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Star Trek: The Next Generation - Complete Series


Specifications
  • Star Trek: The Next Generation - Complete Series available on September 26 2019 from Amazon for 74.99
  • Star Trek Next Generation: The Complete Series available on April 30 2017 from Newegg for Https://www.newegg.com/Product/Product.aspx?Item=9SIAA765820934&nm_mc=AFC-C8Junction-MKPL&cm_mmc=AFC-C8Junction-MKPL-_-Movies+++TV-_-Paramount+Home+Entertainment-_-9SIAA765820934&cjsku=9SIAA765820934" itemprop="offers" target="_external" title="" itemscope itemtype="http://schema.org/Offer">278.94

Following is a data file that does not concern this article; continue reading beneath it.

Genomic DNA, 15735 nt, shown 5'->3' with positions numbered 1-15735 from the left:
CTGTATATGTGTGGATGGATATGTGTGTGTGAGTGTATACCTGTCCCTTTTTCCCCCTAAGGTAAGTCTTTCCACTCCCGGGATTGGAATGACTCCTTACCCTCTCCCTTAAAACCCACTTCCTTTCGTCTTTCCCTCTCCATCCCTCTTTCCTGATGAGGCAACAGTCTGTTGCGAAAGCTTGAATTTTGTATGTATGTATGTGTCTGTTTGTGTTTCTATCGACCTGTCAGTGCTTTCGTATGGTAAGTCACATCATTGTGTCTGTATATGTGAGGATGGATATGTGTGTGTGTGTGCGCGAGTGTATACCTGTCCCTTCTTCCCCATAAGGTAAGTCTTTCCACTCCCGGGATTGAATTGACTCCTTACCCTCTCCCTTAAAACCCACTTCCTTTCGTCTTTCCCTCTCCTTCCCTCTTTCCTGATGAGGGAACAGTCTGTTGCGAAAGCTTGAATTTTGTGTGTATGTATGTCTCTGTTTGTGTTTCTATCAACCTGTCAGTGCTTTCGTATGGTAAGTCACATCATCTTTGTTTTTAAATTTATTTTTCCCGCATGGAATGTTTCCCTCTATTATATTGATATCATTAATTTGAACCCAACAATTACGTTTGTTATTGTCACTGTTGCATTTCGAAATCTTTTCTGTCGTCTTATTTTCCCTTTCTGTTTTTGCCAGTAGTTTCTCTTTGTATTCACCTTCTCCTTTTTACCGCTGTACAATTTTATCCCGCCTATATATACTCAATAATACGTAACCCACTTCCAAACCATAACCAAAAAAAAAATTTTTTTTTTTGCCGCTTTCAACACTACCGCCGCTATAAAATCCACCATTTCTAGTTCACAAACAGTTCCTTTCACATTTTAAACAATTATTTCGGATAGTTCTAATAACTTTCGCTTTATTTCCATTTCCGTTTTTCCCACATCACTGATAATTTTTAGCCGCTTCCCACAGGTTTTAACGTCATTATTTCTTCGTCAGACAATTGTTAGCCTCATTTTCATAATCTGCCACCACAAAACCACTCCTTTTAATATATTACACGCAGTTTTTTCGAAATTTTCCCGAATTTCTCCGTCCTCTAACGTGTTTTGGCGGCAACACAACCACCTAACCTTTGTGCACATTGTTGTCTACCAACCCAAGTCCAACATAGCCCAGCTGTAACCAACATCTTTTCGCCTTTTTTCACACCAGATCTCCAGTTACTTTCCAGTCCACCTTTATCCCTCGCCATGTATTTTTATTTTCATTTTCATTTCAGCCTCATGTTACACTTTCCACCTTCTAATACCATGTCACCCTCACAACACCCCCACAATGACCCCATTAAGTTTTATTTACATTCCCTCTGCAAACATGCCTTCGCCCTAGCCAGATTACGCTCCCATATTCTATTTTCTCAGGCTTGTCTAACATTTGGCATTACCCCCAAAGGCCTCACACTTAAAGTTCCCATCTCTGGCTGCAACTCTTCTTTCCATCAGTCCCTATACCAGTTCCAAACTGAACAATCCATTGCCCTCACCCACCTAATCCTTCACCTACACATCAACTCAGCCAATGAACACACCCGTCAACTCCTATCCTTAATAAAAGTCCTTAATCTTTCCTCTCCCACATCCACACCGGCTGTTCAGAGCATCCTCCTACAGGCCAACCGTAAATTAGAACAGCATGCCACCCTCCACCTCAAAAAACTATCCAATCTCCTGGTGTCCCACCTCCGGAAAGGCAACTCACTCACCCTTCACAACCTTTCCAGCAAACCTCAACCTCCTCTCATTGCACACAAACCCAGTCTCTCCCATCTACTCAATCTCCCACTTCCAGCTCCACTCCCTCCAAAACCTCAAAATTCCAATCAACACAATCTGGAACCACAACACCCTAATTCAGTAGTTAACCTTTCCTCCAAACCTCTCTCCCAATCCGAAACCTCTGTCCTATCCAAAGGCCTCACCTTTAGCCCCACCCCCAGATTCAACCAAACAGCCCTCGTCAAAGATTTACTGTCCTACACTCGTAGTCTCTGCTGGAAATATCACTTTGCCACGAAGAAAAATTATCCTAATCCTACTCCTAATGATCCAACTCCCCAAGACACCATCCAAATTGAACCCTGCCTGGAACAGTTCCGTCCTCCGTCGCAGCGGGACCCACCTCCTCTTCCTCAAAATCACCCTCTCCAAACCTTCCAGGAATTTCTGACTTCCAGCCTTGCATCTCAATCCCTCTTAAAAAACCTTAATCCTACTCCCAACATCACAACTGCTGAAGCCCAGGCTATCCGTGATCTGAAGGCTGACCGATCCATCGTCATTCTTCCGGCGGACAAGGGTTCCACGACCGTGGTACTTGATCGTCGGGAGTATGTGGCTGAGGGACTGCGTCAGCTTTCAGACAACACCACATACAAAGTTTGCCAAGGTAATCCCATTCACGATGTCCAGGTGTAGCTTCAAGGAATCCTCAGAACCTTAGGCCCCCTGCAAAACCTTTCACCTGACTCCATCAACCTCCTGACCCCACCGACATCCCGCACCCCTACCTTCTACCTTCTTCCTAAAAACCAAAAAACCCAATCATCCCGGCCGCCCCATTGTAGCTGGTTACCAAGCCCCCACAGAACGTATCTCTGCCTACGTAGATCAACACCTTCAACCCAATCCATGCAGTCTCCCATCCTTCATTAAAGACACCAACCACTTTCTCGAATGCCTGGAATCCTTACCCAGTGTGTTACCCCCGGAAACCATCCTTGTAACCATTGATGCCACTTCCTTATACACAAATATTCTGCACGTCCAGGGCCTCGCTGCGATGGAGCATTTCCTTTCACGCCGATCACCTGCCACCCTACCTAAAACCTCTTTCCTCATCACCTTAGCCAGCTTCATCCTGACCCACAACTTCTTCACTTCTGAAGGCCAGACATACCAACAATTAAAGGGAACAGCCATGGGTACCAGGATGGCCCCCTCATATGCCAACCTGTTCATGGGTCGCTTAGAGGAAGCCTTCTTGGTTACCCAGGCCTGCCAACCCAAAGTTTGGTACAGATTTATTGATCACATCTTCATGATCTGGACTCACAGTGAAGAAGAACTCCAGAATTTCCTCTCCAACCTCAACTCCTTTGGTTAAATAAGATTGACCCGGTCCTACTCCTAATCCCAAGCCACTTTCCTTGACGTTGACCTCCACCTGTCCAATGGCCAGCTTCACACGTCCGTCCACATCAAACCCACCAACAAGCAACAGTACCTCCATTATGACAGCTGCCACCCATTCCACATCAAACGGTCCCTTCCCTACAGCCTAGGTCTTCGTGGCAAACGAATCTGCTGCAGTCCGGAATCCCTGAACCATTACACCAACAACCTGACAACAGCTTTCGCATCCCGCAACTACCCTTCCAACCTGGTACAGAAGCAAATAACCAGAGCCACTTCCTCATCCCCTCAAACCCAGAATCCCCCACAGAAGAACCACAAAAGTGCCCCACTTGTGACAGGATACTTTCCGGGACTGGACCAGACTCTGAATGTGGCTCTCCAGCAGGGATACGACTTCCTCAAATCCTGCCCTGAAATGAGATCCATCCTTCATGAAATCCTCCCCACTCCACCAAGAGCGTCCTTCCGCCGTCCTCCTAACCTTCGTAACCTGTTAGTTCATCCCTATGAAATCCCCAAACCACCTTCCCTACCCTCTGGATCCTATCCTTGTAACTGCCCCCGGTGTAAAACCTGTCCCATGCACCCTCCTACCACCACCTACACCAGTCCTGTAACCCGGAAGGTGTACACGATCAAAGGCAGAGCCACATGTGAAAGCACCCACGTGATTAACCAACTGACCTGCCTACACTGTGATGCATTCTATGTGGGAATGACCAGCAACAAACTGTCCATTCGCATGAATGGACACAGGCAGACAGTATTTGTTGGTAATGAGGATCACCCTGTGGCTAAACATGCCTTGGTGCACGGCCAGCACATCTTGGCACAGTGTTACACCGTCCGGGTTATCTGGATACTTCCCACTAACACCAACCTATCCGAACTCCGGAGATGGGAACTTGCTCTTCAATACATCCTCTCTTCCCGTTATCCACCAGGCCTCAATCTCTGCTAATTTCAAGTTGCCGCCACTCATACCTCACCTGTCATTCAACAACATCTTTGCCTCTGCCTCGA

• Star Trek Next Generation: The Complete Series available on September 20 2016 from NeweggBusiness for 237.99
  • Star Trek: The Next Generation - The Complete Series available on September 22 2015 from Indigo for 239.99
  • NEW Star Trek The Next Generation THE ONLY ONE IN EBAY RARE available on August 09 2014 from EBay for 50.0
  • UPC bar code 097361311746 ξ3 registered June 12 2015
  • UPC bar code 097361311746 ξ4 registered June 25 2015
  • UPC bar code 097361311746 ξ5 registered September 20 2016
  • UPC bar code 097361311746 ξ2 registered August 14 2013
  • UPC bar code 097361311746 ξ6 registered September 22 2015
  • UPC bar code 097361311746 ξ1 registered September 18 2015
  • UPC bar code 097361311746 ξ7 registered August 09 2014
  • Product category is Video
  • Manufacturered by Paramount
  • 3346227
  • # 9SIAA765820934
  • # 9B-097361311746
  • # 9736131174

  • Product weight is 4.5 lbs.